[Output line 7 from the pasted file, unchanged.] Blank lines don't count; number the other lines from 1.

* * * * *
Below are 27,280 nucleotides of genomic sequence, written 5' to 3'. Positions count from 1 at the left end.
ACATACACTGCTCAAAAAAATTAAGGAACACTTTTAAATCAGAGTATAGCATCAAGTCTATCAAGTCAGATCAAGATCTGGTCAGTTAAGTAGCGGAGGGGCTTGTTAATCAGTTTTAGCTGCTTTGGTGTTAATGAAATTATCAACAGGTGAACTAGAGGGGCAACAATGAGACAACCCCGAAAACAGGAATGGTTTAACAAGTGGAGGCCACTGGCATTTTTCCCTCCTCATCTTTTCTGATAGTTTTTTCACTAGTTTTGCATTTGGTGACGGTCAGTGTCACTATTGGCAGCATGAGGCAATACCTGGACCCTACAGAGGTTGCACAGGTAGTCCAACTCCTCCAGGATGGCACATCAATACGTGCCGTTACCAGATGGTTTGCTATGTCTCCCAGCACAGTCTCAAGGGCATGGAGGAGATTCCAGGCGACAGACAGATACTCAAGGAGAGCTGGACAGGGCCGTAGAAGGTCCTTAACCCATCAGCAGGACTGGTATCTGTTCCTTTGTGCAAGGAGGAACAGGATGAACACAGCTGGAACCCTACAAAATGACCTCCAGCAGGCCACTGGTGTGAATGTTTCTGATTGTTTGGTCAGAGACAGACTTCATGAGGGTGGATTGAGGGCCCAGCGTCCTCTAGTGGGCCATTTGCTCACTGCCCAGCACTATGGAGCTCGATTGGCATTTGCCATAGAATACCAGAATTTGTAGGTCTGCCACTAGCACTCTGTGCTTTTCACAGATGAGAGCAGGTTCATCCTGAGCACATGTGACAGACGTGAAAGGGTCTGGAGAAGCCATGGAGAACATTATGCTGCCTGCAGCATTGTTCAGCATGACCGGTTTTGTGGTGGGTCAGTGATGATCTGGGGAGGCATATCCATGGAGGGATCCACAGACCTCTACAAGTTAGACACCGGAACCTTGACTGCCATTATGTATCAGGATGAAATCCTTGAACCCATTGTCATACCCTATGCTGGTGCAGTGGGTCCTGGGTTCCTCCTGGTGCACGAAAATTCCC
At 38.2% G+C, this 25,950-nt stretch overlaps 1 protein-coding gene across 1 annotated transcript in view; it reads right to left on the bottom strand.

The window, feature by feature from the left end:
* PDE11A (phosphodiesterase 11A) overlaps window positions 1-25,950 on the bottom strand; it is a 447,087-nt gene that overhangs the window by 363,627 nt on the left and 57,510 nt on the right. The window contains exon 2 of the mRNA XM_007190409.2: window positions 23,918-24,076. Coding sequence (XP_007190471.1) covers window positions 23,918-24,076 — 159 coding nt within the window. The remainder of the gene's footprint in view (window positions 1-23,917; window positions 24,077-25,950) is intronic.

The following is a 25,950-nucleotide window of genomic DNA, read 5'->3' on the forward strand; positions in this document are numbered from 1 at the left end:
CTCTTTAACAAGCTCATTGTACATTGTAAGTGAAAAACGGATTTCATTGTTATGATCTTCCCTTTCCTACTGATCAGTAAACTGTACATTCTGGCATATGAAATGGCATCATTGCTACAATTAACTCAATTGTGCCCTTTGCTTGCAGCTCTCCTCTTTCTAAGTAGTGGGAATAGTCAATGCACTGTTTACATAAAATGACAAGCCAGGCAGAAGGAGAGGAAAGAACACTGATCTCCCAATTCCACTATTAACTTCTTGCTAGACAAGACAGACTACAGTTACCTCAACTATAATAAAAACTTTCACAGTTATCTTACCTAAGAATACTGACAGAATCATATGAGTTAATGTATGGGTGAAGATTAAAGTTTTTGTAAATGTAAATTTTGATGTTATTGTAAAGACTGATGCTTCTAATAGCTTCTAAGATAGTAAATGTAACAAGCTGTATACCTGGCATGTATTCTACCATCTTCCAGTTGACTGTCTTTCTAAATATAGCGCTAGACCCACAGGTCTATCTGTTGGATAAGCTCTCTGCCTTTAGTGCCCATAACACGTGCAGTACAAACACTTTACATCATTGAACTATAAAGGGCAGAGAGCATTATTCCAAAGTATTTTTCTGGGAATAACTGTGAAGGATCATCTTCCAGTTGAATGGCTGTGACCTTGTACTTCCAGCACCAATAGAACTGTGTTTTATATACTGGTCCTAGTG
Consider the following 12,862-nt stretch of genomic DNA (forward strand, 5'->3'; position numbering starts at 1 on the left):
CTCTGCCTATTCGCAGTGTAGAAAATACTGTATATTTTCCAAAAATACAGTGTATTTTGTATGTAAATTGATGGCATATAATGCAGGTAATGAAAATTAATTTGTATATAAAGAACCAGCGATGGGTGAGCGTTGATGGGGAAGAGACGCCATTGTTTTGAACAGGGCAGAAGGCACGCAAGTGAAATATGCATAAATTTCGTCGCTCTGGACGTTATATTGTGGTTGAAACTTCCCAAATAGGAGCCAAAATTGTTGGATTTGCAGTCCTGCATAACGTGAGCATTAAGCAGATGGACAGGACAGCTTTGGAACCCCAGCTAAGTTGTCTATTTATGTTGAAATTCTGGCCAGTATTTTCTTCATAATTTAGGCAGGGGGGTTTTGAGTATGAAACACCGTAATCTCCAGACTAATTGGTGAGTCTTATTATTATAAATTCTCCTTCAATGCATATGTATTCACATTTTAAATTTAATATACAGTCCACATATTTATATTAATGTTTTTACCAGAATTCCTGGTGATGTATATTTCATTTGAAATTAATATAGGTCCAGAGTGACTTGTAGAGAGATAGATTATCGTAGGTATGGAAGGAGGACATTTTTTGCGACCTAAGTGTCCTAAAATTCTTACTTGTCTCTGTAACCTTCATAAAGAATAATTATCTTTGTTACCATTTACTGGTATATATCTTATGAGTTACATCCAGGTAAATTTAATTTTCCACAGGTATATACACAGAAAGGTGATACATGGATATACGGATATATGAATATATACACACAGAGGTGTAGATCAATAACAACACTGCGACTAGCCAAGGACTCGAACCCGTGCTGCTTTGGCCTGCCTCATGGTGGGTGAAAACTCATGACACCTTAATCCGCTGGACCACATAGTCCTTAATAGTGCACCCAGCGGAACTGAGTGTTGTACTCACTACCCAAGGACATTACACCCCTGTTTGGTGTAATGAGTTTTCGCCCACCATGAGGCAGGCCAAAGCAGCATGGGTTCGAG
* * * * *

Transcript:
CTCTTTAACAAGCTCATTGTACATTGTAAGTGAAAAACGGATTTCATTGTTATGATCTTCCCTTTCCTACTGATCAGTAAACTGTACATTCTGGCATATGAAATGGCATCATTGCTACAATTAACTCAATTGTGCCCTTTGCTTGCAGCTCTCCTCTTTCTAAGTAGTGGGAATAGTCAATGCACTGTTTACATAAAATGACAAGCCAGGCAGAAGGAGAGGAAAGAACACTGATCTCCCAATTCCACTATTAACTTCTTGCTAGACAAGACAGACTACAGTTACCTCAACTATAATAAAAACTTTCACAGTTATCTTACCTAAGAATACTGACAGAATCATATGAGTTAATGTATGGGTGAAGATTAAAGTTTTTGTAAATGTAAATTTTGATGTTATTGTAAAGACTGATGCTTCTAATAGCTTCTAAGATAGTAAATGTAACAAGCTGTATACCTGGCATGTATTCTACCATCTTCCAGTTGACTGTCTTTCTAAATATAGCGCTAGACCCACAGGTCTATCTGTTGGATAAGCTCTCTGCCTTTAGTGCCCATAACACGTGCAGTACAAACACTTTACATCATTGAACTATAAAGGGCAGAGAGCATTATTCCAAAGTATTTTTCTGGGAATAACTGTGAAGGATCATCTTCCAGTTGAATGGCTGTGACCTTGTACTTCCAGCACCAATAGAACTGTGTTTTATATACTGGTCCTAGTG